This is, to lament upon two of the most significant losses in musical history lightly, a hard week for soul music. Today, December 10th, Otis Redding tragically passed away far before his time. Only three years and one day later, December 11th, Sam Cooke was tragically killed at a mere 33 years old. While both were taken far too early, at the peak of their musical popularity, the legacy of Otis Redding and Sam Cooke each have made one of the most powerful musical impacts in history.
Otis Redding was born in Macon, Georgia to a family of six. Like so many significant musical counterparts, he learned to sing in his church choir. He sang in various groups, including Johnny Jenkins and the Pinetoppers, who went to the newly established Stax Records in Memphis for a recording session. By all accounts, Jenkins’ time was a disaster and they quit with studio time left. Otis asked for the remaining time, which he used to play his originals “These Arms of Mine” and “Hey Hey Baby”. The label’s owner Jim Stewart signed Otis to Stax afterwards and released both tracks, with “Baby” on the B-Side. It quickly sold 500,000 copies, and Otis was an instant star.
His debut album, Pain in My Heart was an impressive success, reaching the Billboard’s R&B Top 20. Meanwhile, Otis was a runaway hit in Great Britain, where members of the Rolling Stones and Beatles heard Redding and were touched by his music — both bands incorporated his soul influences into their own sounds. He began playing venues such as the Whiskey A Go Go in L.A., and in 1967, Otis shared the bill with Jimi Hendrix, Simon & Garfunkle and other headliners at the Monterey Pop Festival. Soon, he was a hit with both white and black audiences; a benchmark of success in a country still in the heat of segregation and the hard struggle for the equal rights of all of it’s citizens.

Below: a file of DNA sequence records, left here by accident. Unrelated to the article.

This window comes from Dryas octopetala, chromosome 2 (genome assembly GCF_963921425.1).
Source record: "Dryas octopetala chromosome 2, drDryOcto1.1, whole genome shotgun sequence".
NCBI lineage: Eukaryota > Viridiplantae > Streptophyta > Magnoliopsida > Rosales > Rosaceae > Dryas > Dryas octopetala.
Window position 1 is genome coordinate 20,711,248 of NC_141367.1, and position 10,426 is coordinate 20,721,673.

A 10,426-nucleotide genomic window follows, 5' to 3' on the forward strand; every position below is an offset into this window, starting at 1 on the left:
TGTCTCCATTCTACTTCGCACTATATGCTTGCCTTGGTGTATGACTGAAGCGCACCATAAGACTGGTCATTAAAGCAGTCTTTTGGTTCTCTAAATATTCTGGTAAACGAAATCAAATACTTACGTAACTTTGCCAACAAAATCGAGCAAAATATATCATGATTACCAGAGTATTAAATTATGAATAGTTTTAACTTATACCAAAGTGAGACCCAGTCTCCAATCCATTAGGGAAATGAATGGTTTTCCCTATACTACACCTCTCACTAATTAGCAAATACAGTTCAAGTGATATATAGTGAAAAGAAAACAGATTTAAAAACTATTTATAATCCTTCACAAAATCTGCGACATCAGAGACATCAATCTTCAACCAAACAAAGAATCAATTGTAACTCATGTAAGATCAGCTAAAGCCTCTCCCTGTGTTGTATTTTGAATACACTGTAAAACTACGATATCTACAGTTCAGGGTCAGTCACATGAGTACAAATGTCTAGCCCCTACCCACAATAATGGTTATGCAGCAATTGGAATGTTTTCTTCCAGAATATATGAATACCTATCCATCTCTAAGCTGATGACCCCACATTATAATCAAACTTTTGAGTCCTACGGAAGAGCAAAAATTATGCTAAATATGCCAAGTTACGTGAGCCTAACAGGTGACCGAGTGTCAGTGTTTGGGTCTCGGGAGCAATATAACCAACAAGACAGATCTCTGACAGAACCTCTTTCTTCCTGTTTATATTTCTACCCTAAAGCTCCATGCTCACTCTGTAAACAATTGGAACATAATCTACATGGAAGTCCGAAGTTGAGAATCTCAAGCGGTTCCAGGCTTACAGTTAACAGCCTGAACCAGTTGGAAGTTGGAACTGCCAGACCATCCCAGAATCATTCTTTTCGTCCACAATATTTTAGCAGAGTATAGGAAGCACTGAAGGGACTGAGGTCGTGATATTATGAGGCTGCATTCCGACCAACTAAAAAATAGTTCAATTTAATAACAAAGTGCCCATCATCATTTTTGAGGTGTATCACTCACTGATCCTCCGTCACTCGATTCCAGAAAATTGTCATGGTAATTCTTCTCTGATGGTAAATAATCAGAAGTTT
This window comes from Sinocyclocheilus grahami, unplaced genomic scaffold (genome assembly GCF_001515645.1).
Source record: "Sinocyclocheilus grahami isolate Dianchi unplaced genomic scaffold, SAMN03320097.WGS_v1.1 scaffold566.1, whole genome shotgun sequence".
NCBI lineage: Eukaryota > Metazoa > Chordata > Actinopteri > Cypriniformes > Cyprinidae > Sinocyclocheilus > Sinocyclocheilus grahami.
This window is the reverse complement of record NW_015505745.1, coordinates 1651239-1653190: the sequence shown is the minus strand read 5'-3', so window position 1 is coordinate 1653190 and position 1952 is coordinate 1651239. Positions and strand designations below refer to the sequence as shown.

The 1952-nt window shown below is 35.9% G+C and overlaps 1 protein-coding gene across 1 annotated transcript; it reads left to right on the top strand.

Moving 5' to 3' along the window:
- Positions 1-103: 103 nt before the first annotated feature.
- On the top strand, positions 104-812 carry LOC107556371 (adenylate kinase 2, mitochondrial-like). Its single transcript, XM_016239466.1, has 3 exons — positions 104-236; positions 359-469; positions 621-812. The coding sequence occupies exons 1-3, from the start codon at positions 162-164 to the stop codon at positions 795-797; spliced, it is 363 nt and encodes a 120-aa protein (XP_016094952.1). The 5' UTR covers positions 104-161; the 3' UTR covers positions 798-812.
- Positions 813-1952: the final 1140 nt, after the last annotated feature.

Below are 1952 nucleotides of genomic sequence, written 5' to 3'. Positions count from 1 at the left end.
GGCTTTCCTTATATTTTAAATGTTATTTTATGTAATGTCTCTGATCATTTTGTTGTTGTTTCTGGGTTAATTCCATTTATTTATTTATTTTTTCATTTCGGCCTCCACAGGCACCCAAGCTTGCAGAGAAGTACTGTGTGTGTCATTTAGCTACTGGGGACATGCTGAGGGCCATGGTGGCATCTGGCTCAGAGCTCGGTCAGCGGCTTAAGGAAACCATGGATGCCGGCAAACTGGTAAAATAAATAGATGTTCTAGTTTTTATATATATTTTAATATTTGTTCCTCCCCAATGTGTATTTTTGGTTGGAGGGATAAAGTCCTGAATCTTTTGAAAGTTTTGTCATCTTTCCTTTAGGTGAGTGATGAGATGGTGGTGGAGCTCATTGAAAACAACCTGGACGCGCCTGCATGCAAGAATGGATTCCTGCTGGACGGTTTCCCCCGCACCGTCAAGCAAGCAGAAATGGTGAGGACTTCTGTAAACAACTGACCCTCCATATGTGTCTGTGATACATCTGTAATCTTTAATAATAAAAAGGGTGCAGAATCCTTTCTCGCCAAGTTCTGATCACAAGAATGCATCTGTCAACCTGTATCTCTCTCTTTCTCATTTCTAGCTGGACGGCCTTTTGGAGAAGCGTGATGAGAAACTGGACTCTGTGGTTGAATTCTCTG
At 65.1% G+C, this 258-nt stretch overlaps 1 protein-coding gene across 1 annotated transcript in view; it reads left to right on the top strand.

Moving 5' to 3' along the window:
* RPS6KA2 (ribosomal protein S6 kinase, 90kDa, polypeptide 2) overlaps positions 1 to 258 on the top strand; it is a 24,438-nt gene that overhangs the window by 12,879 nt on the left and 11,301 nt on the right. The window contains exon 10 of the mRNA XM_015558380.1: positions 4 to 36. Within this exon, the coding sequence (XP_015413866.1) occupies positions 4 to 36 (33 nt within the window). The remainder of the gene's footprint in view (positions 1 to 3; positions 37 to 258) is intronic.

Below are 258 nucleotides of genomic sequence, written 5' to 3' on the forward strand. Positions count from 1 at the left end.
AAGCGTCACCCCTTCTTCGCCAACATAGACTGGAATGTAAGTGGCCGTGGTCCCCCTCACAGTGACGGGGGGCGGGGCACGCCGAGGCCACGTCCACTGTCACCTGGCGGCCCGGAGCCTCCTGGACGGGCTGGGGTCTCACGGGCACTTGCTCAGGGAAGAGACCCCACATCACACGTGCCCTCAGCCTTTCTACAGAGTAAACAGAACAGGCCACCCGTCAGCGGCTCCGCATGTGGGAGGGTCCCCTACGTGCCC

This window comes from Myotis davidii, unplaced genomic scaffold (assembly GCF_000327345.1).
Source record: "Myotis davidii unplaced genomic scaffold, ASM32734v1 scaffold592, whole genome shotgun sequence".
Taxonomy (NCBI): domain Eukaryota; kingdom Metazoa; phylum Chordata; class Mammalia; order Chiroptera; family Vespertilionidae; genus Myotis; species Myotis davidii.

Otis played the Fillmore West in San Francisco, where he was inspired to write what would become his most famous song, “Sittin’ On the Dock of the Bay”. In November 1967, Otis cut “Dock” and a hand full of others back at Stax Records. That recording session would be his last. On the night of December 10th, his plane went down in Lake Monona, in the heart of Madison, Wisconsin. Ben Cauley of The Bar-Kays was the only survivor. Otis’ death was a jarring shock to his friends, family, label, and the world that had only recently learned that to know Otis was to love him.
The next month, “(Sittin’ On) The Dock of the Bay” was posthumously released, and shot to #1 on the Billboard Hot 100 — the first number one single to ever be a posthumous #1. The single went gold almost overnight, and spent four weeks at number one. It would prove to be the biggest success of Otis’ shining career, gaining him massive international fame. It remains one of the most frequently performed songs of all time.
Otis Redding’s recording career lasted a mere six years, yet more than forty years after his passing, his music continues to touch millions of lives. His wife Zelma has spent decades preserving and enriching the powerful artist’s legacy, which has never waned — continuing to grow, even more than forty years after his passing. Charitable organizations such as The Otis Redding Fund continue to provide education, both musically and studiously, to students. His four children have carved impressive careers both in music, business, and the preservation of Otis’ estate and image. In 1989, Otis was inducted into the Rock & Roll Hall of Fame, and in 1999, he was awarded with a Grammy Lifetime Achievement Award. Otis Redding is undoubtedly one of the most influential and powerful musicians in American history, a fact exemplified by his continued respect and popularity half a century after his fateful passing.